Native plantings on coastal sand dunes aided by field agent

The first step for dune restoration work on a public coastal dune or beach area is an assessment by a UH Sea Grant geologist. After determining landownership or kuleana, the agent can sequence the steps necessary for the restoration effort to be most effective. For example, if the area has invasive weeds it is rarely sufficient to simply remove them. Native plants need to be reintroduced, but where to plant is as important as what to plant.

The site analysis will include a study of wind patterns, current dune flora and fauna, and dune condition. Perhaps it will be determined that the back dune areas need to be planted first in order to deter future sand blowouts to a particular site. Including the UH Sea Grant specialist to a project reduces unintended consequences.

The best way to introduce native plants to a dune area is often to have Mother Nature do the planting. This can mean protecting existing native plants in the area and encouraging them to grow toward your target area. Once established, the growth will be much heartier and less dependent on human intervention for survival.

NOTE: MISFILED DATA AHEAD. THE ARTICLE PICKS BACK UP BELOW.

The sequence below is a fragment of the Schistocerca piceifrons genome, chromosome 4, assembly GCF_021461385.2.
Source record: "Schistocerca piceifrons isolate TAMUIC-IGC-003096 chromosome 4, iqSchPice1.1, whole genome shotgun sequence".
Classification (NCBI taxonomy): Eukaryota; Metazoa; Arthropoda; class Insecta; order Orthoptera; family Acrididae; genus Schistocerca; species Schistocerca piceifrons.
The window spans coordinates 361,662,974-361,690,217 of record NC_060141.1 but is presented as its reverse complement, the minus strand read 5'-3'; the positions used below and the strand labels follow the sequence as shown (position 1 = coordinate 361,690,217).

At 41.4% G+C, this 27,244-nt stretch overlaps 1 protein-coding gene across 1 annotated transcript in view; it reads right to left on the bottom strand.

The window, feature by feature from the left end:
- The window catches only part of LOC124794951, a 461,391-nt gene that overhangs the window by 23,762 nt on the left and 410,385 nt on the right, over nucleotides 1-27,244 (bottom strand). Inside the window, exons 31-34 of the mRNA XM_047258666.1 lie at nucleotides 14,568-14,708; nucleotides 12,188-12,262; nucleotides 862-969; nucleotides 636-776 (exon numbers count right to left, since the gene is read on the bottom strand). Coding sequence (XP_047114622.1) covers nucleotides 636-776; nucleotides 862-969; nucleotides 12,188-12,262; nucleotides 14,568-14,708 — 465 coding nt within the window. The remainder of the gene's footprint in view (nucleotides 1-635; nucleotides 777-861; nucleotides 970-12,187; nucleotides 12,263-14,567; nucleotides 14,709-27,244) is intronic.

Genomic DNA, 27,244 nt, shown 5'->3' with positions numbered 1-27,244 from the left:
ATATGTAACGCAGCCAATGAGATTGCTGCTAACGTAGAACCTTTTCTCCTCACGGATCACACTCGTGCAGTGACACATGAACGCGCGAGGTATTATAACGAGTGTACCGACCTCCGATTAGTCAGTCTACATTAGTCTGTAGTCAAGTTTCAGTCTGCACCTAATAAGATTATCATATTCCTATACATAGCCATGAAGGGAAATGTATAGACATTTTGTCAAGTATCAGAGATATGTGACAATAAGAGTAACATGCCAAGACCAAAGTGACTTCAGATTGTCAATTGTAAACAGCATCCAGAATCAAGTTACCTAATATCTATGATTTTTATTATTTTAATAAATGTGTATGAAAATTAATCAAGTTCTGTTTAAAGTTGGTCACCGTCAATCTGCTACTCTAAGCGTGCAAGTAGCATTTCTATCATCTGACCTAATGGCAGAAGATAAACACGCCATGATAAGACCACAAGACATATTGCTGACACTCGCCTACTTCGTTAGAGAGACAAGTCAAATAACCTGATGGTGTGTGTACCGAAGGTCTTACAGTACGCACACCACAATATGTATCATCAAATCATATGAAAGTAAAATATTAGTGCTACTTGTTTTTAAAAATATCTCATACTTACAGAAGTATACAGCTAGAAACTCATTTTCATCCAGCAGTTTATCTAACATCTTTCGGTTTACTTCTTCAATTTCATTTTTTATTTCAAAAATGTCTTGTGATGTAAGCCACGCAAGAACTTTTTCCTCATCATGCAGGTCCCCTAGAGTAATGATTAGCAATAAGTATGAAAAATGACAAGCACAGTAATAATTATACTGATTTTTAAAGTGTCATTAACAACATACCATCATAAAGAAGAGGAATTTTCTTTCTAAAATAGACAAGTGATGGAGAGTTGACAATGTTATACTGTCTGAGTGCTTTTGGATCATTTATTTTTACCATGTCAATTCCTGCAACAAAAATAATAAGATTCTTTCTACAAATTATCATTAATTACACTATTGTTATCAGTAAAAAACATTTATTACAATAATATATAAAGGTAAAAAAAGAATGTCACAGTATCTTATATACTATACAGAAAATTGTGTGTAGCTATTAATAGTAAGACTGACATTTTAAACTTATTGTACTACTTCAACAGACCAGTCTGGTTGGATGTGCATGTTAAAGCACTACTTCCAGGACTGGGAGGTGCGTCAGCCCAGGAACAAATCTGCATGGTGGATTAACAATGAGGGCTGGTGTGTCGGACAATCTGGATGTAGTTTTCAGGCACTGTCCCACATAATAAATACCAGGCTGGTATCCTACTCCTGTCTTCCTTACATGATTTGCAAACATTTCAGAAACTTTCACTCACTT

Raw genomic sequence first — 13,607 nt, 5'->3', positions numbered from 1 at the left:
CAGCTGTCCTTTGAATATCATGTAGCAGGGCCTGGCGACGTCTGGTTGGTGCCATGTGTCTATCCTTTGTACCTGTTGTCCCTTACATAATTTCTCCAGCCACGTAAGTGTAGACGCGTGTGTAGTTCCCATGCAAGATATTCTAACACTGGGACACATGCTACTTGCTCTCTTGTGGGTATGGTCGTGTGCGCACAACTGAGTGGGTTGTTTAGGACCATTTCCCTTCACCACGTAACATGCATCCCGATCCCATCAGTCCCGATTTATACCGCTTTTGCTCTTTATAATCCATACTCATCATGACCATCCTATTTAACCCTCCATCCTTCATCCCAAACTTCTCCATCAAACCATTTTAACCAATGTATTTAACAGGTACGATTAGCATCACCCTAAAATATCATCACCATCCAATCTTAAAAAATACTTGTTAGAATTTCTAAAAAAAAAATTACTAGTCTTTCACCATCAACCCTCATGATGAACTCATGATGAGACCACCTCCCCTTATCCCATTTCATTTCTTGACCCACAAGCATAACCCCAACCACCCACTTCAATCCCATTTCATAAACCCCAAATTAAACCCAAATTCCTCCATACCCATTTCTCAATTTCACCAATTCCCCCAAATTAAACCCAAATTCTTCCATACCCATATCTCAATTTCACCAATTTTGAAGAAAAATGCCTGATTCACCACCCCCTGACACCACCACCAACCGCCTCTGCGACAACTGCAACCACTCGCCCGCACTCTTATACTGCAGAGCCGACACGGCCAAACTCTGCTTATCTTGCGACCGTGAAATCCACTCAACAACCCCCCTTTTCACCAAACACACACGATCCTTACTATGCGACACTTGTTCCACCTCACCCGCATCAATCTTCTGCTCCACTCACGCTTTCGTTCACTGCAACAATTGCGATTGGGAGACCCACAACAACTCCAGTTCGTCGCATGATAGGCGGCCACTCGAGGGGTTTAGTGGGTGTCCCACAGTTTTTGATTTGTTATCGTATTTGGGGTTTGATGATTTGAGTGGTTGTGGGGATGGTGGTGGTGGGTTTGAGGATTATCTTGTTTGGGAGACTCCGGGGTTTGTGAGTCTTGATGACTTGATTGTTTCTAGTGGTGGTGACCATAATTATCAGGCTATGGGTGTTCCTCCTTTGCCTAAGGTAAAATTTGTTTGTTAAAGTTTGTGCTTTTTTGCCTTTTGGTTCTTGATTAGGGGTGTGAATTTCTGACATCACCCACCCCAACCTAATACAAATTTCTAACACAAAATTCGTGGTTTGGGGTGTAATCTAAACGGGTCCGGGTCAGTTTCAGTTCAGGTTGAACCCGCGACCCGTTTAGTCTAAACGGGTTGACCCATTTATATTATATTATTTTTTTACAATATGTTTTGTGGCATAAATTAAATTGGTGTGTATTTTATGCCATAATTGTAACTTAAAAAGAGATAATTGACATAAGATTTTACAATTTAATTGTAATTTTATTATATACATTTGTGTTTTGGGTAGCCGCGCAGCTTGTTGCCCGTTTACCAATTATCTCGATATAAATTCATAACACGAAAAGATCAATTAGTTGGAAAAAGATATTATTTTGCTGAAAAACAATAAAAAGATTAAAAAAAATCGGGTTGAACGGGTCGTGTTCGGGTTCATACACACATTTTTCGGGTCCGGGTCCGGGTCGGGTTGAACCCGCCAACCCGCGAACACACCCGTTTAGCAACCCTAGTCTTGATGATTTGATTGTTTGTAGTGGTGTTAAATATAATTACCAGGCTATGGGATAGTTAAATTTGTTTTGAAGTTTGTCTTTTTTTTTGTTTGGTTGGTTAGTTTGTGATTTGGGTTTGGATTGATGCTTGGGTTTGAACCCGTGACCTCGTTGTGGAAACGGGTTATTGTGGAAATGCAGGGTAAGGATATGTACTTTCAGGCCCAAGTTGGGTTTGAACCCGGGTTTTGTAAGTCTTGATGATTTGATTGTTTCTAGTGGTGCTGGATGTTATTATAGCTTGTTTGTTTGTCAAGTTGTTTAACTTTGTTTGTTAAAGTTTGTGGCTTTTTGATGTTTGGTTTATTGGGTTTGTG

By providing appropriate dune pathways around the target area, plants are protected and foot traffic is channeled off of the site. Posted signage can also help the public understand the intent of the project. These are steps that UH Sea Grant deals with routinely.

The long-term results can be remarkable with help from a UH Sea Grant field agent.

Bob and Lis Richardson